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The Word From the Ice King
An excerpt from Camper English's The Ice Book, on the art of making ice for cocktails.
In the world of cocktails, you see and hear a lot of geeky chatter about ice. Yet much of this ice talk is…well, frankly…hot air. So, when you’re finally serious and ready to learn the art of making ice, there is only one person to turn to: Camper English. This week, in the New York Times, Camper was referred to as the “godfather of making clear ice at home,” among other superlatives. Camper, a former physics scholar turned cocktail writer, has spent the last decade-and-a-half perfecting the technique of creating clear ice, the bartender’s holy grail.
On May 23rd, Camper will release his much-awaited tome on the subject, The Ice Book. If you’re someone who cares about cocktails, I highly recommend pre-ordering The Ice Book—which will assuredly be the most talked-about book for cocktail nerds this summer and beyond. Along with his earlier book, Doctors and Distillers: The Remarkable Medicinal History of Beer, Wine, Spirits, and Cocktails, Camper has positioned himself as a leading authority of booze science.
I am thrilled that Camper has given us permission to publish an excerpt of The Ice Book in today’s newsletter, along with a cocktail recipe below. Read on for some serious ice wisdom and knowledge from the master.
Excerpt from The Ice Book, by Camper English
Clear ice. It’s frozen water. Why all the fuss?
You could say the same thing about pizza, bagels, beer, or any other edible or nonedible items—cast-iron pans, chef’s knives, or crystal wine glasses—that we obsess over. We want the very best version of our favorite simple things.
Crystal-clear, high-quality ice is somewhere between food and a tool. Yes, clear ice tastes better (but not much better) than milky-white cloudy ice. It also melts more slowly than cloudy ice: this can be a positive or negative aspect depending on how quickly you want to cool your cocktail. Aesthetically, however, clear ice is drastically superior to the cloudy stuff and elevates the experience of drinking a beverage with it.
Technically, the world’s best champagne tastes the same whether you sip it out of a Styrofoam cup or from an elegant crystal flute, but the latter vessel might cause you to slow down and appreciate it more. Good ice can do that for your drink as well.
This book is mostly about how to make clear ice via “directional freezing,” a simple trick to force water to freeze into ice from one direction to another rather than from the outside in, as in a typical ice cube tray. When we use a directional freezing system, mimicking how a pond or lake freezes naturally, the ice tends to form in perfect clarity as it pushes trapped air and impurities away from the point of freezing.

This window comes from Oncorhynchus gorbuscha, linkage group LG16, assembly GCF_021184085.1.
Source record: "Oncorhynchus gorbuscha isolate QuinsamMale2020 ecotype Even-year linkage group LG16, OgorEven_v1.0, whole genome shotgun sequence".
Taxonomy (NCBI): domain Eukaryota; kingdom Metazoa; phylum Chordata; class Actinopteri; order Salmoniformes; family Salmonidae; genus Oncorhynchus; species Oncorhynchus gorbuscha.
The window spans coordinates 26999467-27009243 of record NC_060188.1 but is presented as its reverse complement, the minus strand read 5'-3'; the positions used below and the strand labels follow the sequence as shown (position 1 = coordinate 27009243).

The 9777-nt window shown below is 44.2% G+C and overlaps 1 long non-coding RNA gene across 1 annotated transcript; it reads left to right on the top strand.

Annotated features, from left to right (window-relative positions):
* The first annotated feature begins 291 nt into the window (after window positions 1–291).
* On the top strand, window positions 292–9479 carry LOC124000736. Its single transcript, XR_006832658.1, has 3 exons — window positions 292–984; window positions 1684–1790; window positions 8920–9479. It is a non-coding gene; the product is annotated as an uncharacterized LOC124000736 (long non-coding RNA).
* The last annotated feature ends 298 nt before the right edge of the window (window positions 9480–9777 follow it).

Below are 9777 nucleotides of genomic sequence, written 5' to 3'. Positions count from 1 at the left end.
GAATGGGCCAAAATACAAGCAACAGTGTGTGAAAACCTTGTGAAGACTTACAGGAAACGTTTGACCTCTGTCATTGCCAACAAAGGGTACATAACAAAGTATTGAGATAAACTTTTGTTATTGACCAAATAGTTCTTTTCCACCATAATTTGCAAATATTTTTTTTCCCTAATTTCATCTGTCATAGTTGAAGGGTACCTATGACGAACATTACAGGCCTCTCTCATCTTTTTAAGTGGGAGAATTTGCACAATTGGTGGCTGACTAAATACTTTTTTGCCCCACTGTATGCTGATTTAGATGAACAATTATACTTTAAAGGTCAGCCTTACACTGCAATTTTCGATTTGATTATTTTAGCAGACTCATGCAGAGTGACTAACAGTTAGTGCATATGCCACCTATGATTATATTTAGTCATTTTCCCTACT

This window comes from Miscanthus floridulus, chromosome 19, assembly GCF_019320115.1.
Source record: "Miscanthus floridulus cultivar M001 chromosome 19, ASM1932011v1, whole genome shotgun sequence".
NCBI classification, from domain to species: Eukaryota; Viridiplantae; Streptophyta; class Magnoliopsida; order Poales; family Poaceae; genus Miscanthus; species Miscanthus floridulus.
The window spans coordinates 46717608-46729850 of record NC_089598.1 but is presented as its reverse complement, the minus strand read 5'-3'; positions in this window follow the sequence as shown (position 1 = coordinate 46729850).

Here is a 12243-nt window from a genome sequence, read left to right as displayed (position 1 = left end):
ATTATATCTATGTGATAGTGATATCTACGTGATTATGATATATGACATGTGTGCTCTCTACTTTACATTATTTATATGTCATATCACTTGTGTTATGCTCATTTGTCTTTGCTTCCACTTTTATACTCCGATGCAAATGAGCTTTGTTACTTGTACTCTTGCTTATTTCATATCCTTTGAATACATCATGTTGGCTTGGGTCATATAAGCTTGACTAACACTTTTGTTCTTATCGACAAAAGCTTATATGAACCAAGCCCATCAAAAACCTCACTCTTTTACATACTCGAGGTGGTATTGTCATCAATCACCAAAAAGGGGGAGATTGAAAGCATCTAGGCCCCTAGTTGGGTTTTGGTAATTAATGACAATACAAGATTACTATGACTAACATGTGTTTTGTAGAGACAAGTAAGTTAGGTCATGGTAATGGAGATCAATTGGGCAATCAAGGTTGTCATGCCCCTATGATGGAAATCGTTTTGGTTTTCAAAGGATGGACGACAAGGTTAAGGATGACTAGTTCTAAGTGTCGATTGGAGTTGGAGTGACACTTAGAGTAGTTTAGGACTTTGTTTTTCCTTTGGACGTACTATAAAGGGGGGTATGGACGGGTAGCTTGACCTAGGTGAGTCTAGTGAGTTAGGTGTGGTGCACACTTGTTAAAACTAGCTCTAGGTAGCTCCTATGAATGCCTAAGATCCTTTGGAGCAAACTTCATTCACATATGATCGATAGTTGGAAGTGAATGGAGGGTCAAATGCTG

I didn’t create directional freezing, but I did help translate the natural process to the home freezer. More than a decade ago, after many months of experimenting with making clear ice, I figured out that you can imitate how a pond freezes by putting water into a hard-sided beverage cooler, leaving the top off, and placing it in the freezer. Back in 2009, I shared my technique, and although top bartenders around the world began adopting this method to make clear ice cubes, it wasn’t until YouTubers and Instagrammers began posting how-to videos of the process that it really took off.
In the years since my blog post, an army of ice nerds has joined me in finding beautiful and fun new ways to make ice in a variety of shapes, bedazzling it on the inside and out, and generally increasing the awesomeness of everyday ice cubes. So I can’t take credit for all of the good ideas presented here: just the one Big Idea that inspired the rest. It is my pleasure to share with you some of my favorite manifestations of frozen water.
An Ice Odyssey: How I Figured Out Directional Freezing
Do you remember being told that you should boil the water to make clear ice? When I was a kid, there was even an educational segment between cartoons on TV that told us this. It was science!
But it was all a lie. The boiled water urban legend is something everybody “knows” and yet very few people have fact-checked.
In the early days of the post-2001 craft cocktail renaissance, some bars began making larger ice cubes than the ones made in ice machines to put into slow-sipping drinks like the Old-Fashioned. They froze water in large containers and then cut up the blocks into big cubes by hand. (This was before you could buy 2-inch silicone ice cube trays.) The ice was not clear, but bartenders tried to improve it by boiling the water first. Others melted down small clear cubes from an ice machine with hot water and refroze them.
I heard about this quest for clearer ice and decided to do some home experiments. I boiled water and then froze it. The idea is that if you boil the water all the air inside the water will bubble off. It doesn’t work, and the resulting ice is still cloudy. Thinking that perhaps the water was reabsorbing air when it cooled down after boiling, I tried putting airtight lids on containers of boiled water and froze that, but this also produced cloudy ice.